3 years ago

general and statistical information - City of Inglewood

general and statistical information - City of Inglewood

4. It is the policy

4. It is the policy of the City of Inglewood to establish and maintain at least a reserve fund balance for the General Fund equal to 8% of the current year’s expenditure appropriations and adequate operating reserves for all other funds to be reviewed at least annually. Unforeseen developments and crises occur more often than not in any given budget year. Maintaining reserves is considered a prudent management practice and can be used for numerous unforeseen situations. Examples of potential uses and drawdowns include: • Federal/State/County budget cuts; • Local revenue shortfall due to major business closures or relocations; • Increase in demand for a specific service; • Legislative or judicial mandate to provide a new/or expanded service or programs; • One-time City Council approved expenditure; • Unexpected increase in inflation (CPI); and, • Natural disaster (earthquake, flood, etc.) In an effort to ensure the continuance of sound financial management of public resources, this policy of the City Council directs staff to maintain an unappropriated General Fund reserve amount equal to 8% of current year appropriations in a separate reserve fund account. If unforeseen circumstances occur which cause the reserves to drop below their prescribed levels, then staff will immediately present the City Council with various options for curing the deficiency(ies). 5. The annual budget shall present a five year revenue and expenditure projection for the General Fund and other major funds of the City. A long-range financial perspective is essential to provide a more comprehensive and thorough overview of the City’s long-term financial needs. Components of this plan include the use of an annual operating budget and a five-year financial forecast with revenue and expenditure projections. The approach will be supported by staff’s use of historical data, current economic trends and identification of future financial events. 6. The City will estimate revenues using an objective, analytical process; in the case of economic uncertainty, conservative projections will be utilized. Many General Fund revenues are based on volatile revenues that rise and fall with the strength of the economy. Examples include fee revenue from planning and building and safety permits; sales taxes; and Transient Occupancy Taxes (TOT) from hotel and motel rooms. In addition, even when economic growth is occurring, it can vary from just barely keeping up with inflation to a genuine economic boom. It is most fiscally prudent to budget these revenues conservatively, using the lower end of the expected range. All revenue projections will be carefully reviewed using historical data of actual city revenues and Page 498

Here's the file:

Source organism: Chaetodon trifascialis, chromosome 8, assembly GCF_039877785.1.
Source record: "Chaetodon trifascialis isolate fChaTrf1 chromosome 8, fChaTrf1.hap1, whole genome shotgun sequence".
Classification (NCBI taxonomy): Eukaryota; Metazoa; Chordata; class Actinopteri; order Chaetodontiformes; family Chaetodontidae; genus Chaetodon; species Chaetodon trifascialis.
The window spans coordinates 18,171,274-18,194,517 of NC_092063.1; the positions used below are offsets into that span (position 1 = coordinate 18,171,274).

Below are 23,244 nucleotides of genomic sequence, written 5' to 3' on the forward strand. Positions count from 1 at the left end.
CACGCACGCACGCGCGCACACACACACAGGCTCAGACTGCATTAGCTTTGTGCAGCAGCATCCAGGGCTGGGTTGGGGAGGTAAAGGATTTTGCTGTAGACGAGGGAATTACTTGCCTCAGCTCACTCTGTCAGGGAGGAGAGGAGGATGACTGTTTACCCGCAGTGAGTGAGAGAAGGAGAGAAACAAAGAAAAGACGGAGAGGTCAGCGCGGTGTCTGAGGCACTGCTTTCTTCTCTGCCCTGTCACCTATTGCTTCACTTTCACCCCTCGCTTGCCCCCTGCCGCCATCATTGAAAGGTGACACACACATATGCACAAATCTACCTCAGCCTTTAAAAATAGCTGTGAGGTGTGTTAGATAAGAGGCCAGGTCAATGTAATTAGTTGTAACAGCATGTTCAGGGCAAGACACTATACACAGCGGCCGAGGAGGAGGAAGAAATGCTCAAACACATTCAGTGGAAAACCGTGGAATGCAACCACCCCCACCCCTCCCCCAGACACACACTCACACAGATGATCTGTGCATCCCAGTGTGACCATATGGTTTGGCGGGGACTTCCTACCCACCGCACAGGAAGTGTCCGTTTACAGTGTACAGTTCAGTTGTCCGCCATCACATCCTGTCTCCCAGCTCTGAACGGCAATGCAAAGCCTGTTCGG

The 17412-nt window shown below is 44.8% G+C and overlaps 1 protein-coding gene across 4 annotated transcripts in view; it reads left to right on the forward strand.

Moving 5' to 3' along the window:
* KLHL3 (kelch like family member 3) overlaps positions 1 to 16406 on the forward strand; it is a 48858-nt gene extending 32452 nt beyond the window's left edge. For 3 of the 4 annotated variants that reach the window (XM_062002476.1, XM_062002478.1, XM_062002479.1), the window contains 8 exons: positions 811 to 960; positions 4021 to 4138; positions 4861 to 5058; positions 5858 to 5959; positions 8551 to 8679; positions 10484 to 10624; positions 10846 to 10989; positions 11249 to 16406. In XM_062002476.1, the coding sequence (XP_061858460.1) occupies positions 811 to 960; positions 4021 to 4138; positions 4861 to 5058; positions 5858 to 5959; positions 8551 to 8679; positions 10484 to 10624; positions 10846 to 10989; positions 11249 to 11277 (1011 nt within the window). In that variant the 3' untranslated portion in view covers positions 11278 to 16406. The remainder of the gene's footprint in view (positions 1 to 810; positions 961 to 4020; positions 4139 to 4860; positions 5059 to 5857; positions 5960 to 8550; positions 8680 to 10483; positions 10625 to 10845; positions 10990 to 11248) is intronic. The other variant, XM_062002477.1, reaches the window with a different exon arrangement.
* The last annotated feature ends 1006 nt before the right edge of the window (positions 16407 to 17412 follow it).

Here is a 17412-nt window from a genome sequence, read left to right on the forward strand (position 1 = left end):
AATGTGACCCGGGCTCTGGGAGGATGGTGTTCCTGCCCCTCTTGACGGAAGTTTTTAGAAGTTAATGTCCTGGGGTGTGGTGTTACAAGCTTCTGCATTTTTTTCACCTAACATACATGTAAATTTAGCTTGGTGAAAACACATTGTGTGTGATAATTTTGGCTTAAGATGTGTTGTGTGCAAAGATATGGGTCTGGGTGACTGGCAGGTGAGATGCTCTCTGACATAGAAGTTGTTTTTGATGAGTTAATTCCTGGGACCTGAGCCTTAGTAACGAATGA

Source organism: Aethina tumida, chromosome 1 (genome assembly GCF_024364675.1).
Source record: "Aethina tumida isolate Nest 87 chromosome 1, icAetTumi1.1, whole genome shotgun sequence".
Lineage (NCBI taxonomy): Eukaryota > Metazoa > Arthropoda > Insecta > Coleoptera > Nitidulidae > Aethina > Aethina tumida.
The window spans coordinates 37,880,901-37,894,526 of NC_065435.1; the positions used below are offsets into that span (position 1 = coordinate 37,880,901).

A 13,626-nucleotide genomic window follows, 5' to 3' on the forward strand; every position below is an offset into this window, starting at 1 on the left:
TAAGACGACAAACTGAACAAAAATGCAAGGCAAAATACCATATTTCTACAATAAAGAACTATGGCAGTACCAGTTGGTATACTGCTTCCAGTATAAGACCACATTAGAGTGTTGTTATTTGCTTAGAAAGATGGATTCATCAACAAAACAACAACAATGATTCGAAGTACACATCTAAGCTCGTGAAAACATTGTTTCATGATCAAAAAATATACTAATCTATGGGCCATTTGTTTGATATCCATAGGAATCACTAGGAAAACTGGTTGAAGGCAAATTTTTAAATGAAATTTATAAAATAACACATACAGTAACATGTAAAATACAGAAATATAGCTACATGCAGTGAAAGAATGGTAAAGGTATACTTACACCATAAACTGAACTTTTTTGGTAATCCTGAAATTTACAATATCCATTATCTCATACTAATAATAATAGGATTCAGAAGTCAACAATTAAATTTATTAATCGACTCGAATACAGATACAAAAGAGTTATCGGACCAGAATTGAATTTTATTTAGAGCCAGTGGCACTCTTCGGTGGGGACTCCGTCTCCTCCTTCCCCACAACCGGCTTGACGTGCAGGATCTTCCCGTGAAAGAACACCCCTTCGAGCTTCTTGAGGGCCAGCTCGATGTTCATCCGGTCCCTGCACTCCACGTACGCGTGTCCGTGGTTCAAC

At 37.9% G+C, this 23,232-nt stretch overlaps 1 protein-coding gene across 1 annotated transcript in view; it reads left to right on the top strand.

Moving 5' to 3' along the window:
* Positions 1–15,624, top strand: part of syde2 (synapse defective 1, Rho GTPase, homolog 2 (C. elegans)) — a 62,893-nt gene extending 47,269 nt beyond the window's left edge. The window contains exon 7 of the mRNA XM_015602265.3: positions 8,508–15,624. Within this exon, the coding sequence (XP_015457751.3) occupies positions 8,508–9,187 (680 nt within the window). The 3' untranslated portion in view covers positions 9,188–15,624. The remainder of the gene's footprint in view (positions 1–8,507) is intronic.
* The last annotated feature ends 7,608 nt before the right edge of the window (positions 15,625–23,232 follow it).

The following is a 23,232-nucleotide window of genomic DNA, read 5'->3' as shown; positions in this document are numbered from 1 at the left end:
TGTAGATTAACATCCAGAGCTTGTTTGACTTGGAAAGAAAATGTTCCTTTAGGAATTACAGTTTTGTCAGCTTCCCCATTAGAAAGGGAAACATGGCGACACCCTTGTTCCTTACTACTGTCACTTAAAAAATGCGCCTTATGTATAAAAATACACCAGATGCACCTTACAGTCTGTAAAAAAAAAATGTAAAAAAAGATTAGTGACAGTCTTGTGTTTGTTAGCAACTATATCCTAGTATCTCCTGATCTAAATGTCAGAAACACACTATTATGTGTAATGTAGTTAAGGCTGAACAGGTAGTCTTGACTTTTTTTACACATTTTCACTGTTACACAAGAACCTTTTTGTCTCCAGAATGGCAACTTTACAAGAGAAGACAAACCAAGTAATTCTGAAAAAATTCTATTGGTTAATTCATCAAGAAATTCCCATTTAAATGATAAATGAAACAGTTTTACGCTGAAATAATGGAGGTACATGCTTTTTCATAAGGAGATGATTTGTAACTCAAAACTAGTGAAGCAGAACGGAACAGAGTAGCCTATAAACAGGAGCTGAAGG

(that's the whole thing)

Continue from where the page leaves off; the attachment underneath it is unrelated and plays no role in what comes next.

knowledge of local factors; regional economic forecasts; and state and national projections. Staff will balance these factors before making any projections. 7. The City will endeavor to maintain a diversified and stable revenue base to minimize the effects of economic fluctuations on revenue generation. When the Forum lost the Lakers, City revenues were visibly and negatively impacted because so much of our revenue was tied up in the activities around the Forum. When the City loses the sales tax from Herbalife next quarter year, we will not be visibly impacted. The difference is diversification. Among the most stable revenues are property taxes and utility user taxes, and these two revenues are both stronger in their contribution to our tax base than sales taxes. We are fortunate to have a diversified revenue base today, without a major reliance on any one employer. Economic development policies that encourage this type of diversified revenue base are in the best interests of our fiscal health. 8. Development process costs and related administrative expenses will be totally offset by development fees. New development is part of the economic diversification that is desirable in the City. However, new development has major costs associated with it, not least of which is the processing of the permits to insure compliance with State and local laws and ordinances. It is unfair for existing residents and businesses to pay these costs. State law provides for full cost recovery of fees for services by a simple vote of the City Council. The City has a policy of full cost recovery from fees for new development costs. 9. Fee supported services shall be reviewed and fees adjusted to reduce public subsidies and move toward full cost recovery where deemed appropriate. This shall be done in conjunction with the annual budget process. In addition to development fees, the City offers a wide variety of other services which could be totally offset by fees, including library costs, park and recreation costs, and special programs for seniors and others. However, very few jurisdictions charge full costs for these services. Nevertheless, some fees must be charged for most of these services, and those fees should be reviewed annually as part of the annual budget process and recommendations for any changes could be made to council at the same time services provided by the budget are considered. In addition to these fees, the City charges a wide variety of other fees, from police department licensing and permitting, to copies of documents. In general, these fees should have full cost recovery, and should be reviewed annually to insure that all costs are being considered. Page 499

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